Looking beyond pure ones and zeroes, Paul Rigby seeks digital perfection as he reviews Tellurium Q’s Silver Diamond Waveform hf Digital RCA
Apart from plugging one box to another box or the mains to lots of boxes, one of the biggest jobs any cable can do is to become invisible. The problem with cheap cables is that they tend not to be. There’s all kinds of reasons for that which would take a few thousand words to explain fully. Suffice to say, in addition to the rest of your hi-fi and the room it sits within, your cables will add a little bit of noise here and there to the hi-fi and, hence, your music. The better they are, the less noise they introduce. The better they are, the more transparency they introduce. Basically, the better they are, the more music you hear. Music that’s always been there, by the way. It’s just that noise masks it.
Don’t confuse price with ‘better’, either. I’ve heard many (too many) cables that cost an arm and a leg but add a suite of horrendous frequencies into the soundstage, adding terrible colouring to the music itself.
A sense of transparency what what I was looking for from the Tellurium Q cable here. I’ve already reviewed it’s sister cable, the Waveform II HERE. This cable, with the rather shy lower case appellation ‘hf’, is an upgrade from that.
Like all TQ cables, there’s not a great deal to talk about because, well, the company doesn’t. TQ likes to keep quiet about its technologies, therefore.
So, what does it sound like?
I began by hooking my Leema Antila IIS Eco CD player (as a transport) to my Benchmark DAC and played Depeche Mode’s Enjoy the Silence.
Three things struck me with the Waveform hf cable. Firstly was the reduction in noise. That reduction removed the irritating, distortive effects that make the ear cringe and withdraw. Hence, the noise reduction gave the impression that the volume had decreased. This necessitated a rise in gain via my pre-amp by two clicks to attain the same volume as before.
Next was the concurrent smoothness from the mids, especially the upper midrange. All of the synth lines flowed while the lead vocal from David Gahan eased into the song. His, now more relaxed, delivery also offered great emotion and a presentation which added subtlety and a sense that he was enjoying himself.
Thirdly, was the bass. My goodness the lower frequencies added power to burn. Not so much in terms of punch just a hefty weight, a real force of nature. The bass controlled the foundation of this song, giving it an incredible momentum that was elemental in its authority. Impressed, I felt that I’d received a left hook from a heavyweight boxer. One second I’m standing up, the next I’m flat on my back and I had no idea what happened in the middle bit: that sort of effect.
The transient attack from the guitar plucks displayed an impressive focus and precision while the instrumental separation, enhanced by the low noise, allowed the ear to pick up secondary rhythms that occurred way off into the rear of the mix. Previously merged into one, these rhythms could not be picked up and followed independently. Similarly, background vocals were picked out as separate items being joined to the lead vocal but adding enough space to be isolated by the ear too.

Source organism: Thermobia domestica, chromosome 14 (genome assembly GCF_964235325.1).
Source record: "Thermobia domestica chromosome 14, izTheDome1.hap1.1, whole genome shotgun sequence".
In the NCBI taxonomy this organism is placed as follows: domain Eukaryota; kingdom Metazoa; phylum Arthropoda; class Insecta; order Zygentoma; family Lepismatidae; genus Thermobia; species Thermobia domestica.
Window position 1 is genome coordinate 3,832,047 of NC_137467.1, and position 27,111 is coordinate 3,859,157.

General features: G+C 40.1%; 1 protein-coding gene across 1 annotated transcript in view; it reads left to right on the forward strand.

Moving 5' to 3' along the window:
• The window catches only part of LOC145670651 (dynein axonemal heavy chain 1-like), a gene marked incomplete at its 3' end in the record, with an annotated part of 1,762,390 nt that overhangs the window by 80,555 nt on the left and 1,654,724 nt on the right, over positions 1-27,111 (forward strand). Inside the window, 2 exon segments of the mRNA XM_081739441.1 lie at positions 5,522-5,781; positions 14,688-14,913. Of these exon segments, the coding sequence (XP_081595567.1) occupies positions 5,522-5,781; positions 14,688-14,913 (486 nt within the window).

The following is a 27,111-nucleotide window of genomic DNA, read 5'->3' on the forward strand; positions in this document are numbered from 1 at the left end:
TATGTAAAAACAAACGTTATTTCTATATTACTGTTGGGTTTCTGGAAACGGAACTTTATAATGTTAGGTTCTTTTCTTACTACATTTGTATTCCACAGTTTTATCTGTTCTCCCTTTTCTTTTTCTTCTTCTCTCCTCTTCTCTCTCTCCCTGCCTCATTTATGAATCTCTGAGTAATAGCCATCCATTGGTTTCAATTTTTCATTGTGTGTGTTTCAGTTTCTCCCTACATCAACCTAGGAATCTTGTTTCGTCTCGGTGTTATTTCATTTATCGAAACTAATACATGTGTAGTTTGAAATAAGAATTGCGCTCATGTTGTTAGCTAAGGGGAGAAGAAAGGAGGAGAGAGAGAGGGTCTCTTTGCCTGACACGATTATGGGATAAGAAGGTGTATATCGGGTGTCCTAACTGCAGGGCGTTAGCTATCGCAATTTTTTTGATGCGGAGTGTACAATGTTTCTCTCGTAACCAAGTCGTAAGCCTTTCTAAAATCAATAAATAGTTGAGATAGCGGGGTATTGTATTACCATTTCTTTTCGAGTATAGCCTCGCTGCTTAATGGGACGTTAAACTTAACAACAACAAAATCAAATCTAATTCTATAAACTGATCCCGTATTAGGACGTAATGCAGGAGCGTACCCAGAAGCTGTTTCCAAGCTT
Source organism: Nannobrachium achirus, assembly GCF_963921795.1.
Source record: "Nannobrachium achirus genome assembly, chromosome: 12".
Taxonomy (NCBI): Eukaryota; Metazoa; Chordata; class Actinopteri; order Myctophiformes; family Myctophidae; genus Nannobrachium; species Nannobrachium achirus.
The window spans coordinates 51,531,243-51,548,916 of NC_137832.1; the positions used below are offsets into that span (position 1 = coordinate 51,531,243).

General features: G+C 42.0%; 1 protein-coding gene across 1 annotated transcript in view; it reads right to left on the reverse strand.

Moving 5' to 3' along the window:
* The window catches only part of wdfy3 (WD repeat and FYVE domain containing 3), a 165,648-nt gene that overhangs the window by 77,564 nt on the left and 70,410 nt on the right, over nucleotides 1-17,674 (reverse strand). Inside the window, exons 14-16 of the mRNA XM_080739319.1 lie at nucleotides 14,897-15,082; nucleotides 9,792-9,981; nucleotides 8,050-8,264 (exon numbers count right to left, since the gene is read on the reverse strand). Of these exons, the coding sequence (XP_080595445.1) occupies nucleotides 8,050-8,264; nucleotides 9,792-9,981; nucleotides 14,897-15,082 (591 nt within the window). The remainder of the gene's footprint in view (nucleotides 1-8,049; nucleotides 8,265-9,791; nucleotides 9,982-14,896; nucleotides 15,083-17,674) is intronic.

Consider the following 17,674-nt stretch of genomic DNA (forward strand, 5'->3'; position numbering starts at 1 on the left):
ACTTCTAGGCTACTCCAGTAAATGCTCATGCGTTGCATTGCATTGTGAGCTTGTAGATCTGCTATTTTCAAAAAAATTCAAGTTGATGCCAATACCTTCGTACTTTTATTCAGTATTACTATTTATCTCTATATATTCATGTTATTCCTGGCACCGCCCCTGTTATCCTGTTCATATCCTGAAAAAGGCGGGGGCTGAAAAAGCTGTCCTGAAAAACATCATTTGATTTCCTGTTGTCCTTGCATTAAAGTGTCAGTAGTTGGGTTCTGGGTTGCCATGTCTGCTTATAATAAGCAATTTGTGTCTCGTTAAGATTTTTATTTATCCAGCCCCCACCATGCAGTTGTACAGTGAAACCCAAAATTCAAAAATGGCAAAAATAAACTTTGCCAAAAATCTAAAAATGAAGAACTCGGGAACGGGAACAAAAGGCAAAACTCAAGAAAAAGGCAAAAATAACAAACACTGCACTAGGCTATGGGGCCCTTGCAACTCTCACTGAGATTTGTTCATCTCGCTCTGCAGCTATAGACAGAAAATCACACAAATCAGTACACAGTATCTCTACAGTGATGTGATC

I then moved to jazz and Mel Torme with George Shearing. He sang Born to be Blue, a live cut. I was impressed by the nature of the vocal delivery. Live albums are notorious by their decidedly un-audiophile nature. They offer the worst of sonic solutions. Even the best recorded live album is an unhappy compromise. Here, though, the vocal was clear with a sense of transparency that aided the ease of the Torme tone. The sense of live space was also noticeable here. You could hear the air around the Torme vocal.
The accompanying Shearing piano, an instrument that is tremendously difficult for any hi-fi to ‘do well’ due to the chaotic nature of the piano itself in tonal terms, offered a sense of balance and control that was a pleasure to hear on a live disc.
More than that, the upright bass was never wholly lost. The latter can often bloom into a cloudy boom in a live setting but the Waveform hf cable managed to hang on in there, allowing the bass cabinet to give enough resonance to retain a sense of bass personality.
The basis for the top notch performance from this cable is the reduction of noise. Noise to hi-fi is like Moriarty to Sherlock Holmes: a nemesis that threatens to destroy all it touches. The lowering noise allows the music that is already there to emerge and light the ear. The TQ Waveform hf cable is able to do that well and successfully producing, ultimately, a superb final sound that delights in terms of detail and power.
SILVER DIAMOND WAVEFORM HF DIGITAL RCA
Price: £1,200 for 1m
Tel: 01458 251997
GOOD: impressive bass power, low noise, midrange detail, airy soundstage, instrumental separation